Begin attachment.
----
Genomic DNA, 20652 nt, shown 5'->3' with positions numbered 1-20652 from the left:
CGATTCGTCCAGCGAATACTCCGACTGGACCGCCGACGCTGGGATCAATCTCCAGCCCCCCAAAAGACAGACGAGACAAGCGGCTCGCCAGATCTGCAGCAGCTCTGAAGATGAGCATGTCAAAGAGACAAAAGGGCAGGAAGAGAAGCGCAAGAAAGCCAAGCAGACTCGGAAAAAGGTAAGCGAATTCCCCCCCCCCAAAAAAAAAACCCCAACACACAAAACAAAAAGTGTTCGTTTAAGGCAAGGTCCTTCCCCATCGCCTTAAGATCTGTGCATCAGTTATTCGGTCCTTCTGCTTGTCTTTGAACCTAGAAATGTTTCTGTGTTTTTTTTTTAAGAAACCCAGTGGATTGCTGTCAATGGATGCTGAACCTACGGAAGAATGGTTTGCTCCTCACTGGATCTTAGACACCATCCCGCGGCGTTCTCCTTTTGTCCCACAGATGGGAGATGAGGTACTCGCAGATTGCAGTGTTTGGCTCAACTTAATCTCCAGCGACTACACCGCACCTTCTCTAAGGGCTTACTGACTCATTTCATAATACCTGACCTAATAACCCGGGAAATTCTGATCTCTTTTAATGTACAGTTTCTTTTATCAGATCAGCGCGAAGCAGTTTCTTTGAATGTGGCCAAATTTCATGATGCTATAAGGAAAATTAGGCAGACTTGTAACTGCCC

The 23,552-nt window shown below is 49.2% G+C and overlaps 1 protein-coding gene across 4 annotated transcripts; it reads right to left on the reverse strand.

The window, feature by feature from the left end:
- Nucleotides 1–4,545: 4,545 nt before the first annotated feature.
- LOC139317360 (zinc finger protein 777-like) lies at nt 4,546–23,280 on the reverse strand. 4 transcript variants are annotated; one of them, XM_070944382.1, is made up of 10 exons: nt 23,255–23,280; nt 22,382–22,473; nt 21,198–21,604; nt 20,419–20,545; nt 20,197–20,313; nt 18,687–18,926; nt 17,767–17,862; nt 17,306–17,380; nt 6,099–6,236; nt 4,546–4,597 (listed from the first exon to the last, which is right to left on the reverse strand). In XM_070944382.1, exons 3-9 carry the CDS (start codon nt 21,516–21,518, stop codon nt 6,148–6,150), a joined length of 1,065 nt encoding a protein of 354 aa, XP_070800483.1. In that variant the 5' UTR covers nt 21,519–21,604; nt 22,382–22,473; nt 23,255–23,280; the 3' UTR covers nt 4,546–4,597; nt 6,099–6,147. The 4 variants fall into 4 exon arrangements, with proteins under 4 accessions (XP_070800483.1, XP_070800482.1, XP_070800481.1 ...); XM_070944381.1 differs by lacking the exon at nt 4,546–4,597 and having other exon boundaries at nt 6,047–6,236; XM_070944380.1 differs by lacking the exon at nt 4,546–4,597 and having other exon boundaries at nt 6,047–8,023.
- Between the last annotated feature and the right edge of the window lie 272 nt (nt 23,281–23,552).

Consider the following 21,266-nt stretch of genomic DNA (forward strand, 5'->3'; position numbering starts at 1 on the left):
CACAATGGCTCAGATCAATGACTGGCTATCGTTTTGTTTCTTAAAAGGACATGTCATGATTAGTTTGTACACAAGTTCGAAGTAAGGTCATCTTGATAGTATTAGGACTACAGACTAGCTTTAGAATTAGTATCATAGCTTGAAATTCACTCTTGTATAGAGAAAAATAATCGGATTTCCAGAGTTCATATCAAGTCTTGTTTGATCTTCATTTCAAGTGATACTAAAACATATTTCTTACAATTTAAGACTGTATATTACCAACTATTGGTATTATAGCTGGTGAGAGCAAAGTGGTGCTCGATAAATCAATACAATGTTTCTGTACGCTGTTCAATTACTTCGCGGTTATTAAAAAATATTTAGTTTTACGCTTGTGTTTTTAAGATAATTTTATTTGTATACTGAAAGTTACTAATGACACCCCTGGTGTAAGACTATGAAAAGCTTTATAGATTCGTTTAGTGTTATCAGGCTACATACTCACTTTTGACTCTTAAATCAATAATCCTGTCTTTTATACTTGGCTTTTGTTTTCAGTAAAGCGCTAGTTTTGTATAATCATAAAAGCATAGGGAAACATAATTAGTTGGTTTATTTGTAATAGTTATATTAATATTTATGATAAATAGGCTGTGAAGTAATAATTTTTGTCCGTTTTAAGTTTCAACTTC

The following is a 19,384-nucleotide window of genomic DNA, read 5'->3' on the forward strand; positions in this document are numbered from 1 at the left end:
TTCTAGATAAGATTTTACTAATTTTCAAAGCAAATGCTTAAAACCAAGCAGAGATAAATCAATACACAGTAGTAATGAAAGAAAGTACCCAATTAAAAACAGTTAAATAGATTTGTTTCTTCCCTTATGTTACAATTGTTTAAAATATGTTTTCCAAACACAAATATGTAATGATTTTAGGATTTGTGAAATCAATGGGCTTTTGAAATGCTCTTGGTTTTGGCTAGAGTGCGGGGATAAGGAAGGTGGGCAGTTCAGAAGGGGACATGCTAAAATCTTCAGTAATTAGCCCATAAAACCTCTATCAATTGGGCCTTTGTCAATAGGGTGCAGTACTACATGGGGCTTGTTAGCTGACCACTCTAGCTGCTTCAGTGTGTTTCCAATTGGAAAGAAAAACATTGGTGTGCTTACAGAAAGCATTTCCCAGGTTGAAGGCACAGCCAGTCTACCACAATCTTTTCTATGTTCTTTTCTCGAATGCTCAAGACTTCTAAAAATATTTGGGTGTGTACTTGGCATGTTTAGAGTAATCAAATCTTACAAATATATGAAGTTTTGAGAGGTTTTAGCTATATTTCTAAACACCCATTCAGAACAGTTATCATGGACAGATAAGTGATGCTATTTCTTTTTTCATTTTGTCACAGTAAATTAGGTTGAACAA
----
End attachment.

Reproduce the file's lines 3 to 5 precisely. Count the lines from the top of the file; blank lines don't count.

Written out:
The 23,552-nt window shown below is 49.2% G+C and overlaps 1 protein-coding gene across 4 annotated transcripts; it reads right to left on the reverse strand.

The window, feature by feature from the left end:
- Nucleotides 1–4,545: 4,545 nt before the first annotated feature.